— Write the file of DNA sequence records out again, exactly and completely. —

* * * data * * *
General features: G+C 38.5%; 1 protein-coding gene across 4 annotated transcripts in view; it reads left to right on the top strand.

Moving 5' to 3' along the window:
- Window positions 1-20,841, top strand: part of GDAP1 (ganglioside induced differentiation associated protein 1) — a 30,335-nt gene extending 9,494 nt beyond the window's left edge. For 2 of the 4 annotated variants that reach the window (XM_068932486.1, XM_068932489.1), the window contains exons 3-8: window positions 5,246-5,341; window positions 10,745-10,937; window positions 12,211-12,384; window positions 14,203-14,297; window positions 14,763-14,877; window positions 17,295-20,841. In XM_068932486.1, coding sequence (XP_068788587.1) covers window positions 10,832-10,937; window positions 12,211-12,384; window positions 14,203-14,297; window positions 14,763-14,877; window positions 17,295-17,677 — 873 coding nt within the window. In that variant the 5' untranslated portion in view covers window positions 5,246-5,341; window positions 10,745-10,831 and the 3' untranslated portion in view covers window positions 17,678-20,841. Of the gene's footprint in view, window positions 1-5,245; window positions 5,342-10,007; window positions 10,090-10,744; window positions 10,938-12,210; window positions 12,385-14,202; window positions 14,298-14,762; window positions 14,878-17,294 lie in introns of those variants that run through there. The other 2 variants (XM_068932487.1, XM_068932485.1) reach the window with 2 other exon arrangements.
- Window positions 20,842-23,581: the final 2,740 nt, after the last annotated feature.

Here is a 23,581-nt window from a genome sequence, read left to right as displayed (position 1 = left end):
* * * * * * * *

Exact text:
General features: G+C 38.5%; 1 protein-coding gene across 4 annotated transcripts in view; it reads left to right on the top strand.

Moving 5' to 3' along the window:
- Window positions 1-20,841, top strand: part of GDAP1 (ganglioside induced differentiation associated protein 1) — a 30,335-nt gene extending 9,494 nt beyond the window's left edge. For 2 of the 4 annotated variants that reach the window (XM_068932486.1, XM_068932489.1), the window contains exons 3-8: window positions 5,246-5,341; window positions 10,745-10,937; window positions 12,211-12,384; window positions 14,203-14,297; window positions 14,763-14,877; window positions 17,295-20,841. In XM_068932486.1, coding sequence (XP_068788587.1) covers window positions 10,832-10,937; window positions 12,211-12,384; window positions 14,203-14,297; window positions 14,763-14,877; window positions 17,295-17,677 — 873 coding nt within the window. In that variant the 5' untranslated portion in view covers window positions 5,246-5,341; window positions 10,745-10,831 and the 3' untranslated portion in view covers window positions 17,678-20,841. Of the gene's footprint in view, window positions 1-5,245; window positions 5,342-10,007; window positions 10,090-10,744; window positions 10,938-12,210; window positions 12,385-14,202; window positions 14,298-14,762; window positions 14,878-17,294 lie in introns of those variants that run through there. The other 2 variants (XM_068932487.1, XM_068932485.1) reach the window with 2 other exon arrangements.
- Window positions 20,842-23,581: the final 2,740 nt, after the last annotated feature.

Here is a 23,581-nt window from a genome sequence, read left to right as displayed (position 1 = left end):